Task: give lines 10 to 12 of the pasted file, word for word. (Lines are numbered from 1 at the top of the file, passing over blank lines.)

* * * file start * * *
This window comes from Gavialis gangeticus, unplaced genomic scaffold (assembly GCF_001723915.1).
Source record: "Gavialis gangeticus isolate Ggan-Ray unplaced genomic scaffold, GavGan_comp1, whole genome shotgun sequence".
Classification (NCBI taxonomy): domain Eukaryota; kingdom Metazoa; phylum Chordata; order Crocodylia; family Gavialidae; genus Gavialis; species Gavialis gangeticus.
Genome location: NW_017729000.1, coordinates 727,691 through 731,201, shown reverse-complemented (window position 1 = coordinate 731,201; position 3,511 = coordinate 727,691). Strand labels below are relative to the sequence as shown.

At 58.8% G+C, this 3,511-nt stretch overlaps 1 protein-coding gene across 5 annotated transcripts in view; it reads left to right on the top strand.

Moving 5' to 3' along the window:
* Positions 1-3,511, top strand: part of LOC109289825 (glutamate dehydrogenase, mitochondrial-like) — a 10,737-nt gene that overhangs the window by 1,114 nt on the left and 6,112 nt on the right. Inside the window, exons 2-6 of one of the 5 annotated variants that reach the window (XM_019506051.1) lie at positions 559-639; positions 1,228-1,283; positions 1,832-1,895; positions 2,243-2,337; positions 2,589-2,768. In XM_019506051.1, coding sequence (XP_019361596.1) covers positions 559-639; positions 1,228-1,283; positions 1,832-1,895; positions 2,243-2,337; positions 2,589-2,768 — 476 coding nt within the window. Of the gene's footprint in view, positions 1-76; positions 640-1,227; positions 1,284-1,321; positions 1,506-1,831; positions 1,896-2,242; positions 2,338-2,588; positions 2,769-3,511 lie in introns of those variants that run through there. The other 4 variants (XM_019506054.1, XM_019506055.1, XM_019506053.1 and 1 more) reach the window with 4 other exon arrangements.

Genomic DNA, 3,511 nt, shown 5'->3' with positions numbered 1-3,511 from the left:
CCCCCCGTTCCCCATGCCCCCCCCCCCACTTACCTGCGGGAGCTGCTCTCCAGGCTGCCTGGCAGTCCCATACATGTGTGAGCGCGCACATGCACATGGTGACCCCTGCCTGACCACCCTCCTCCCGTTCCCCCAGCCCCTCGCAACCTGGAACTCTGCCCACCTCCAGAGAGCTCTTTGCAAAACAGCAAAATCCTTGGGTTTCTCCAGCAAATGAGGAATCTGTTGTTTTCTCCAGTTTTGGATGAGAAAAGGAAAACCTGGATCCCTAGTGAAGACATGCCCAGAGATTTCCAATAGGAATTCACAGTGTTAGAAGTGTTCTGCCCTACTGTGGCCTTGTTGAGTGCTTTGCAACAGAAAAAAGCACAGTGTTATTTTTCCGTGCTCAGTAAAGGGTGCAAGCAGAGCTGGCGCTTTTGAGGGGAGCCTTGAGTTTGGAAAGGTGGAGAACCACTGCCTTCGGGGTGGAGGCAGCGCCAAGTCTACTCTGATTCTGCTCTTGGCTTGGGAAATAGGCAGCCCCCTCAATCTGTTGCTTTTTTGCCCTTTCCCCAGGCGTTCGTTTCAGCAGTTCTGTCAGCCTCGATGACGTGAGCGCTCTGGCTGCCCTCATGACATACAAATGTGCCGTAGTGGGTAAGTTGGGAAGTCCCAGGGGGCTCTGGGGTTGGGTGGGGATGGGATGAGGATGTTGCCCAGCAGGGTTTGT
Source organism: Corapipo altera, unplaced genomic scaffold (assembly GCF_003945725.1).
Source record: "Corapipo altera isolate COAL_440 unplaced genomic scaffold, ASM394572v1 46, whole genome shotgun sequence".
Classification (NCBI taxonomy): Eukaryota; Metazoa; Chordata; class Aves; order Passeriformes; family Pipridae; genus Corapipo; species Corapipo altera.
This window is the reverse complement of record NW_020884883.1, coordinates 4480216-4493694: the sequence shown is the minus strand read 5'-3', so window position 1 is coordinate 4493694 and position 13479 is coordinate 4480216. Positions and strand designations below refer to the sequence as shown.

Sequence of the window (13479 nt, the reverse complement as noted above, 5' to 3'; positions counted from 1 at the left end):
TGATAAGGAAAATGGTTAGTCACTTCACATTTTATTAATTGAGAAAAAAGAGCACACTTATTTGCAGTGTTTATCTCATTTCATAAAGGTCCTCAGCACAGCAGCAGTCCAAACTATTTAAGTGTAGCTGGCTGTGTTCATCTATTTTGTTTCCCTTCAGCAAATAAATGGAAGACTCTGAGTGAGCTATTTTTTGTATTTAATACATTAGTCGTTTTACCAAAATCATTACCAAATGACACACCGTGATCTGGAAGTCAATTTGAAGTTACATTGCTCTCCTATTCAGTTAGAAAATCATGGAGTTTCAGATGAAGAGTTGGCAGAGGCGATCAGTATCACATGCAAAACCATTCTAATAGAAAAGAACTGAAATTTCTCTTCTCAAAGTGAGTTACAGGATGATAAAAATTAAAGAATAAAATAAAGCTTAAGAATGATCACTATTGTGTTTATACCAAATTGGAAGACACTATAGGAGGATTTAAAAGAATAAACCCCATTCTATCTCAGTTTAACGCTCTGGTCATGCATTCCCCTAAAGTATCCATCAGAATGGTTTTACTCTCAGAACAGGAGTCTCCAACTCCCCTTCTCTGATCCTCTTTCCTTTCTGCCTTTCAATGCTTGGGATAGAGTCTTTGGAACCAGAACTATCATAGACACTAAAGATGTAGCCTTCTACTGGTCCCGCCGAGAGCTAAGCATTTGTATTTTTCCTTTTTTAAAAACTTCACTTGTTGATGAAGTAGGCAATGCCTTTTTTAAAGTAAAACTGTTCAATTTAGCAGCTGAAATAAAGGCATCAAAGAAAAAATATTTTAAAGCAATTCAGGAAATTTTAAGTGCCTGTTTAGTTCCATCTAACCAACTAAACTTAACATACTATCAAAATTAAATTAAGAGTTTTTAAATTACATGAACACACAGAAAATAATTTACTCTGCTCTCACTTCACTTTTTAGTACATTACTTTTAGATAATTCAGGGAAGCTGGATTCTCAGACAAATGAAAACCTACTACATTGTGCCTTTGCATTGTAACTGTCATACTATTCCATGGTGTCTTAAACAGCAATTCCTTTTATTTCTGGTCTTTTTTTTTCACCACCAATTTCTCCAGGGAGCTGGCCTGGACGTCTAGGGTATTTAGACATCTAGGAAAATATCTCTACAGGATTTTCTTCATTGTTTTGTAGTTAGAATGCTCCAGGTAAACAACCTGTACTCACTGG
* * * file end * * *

Source organism: Corapipo altera, unplaced genomic scaffold (assembly GCF_003945725.1).
Source record: "Corapipo altera isolate COAL_440 unplaced genomic scaffold, ASM394572v1 46, whole genome shotgun sequence".
Classification (NCBI taxonomy): Eukaryota; Metazoa; Chordata; class Aves; order Passeriformes; family Pipridae; genus Corapipo; species Corapipo altera.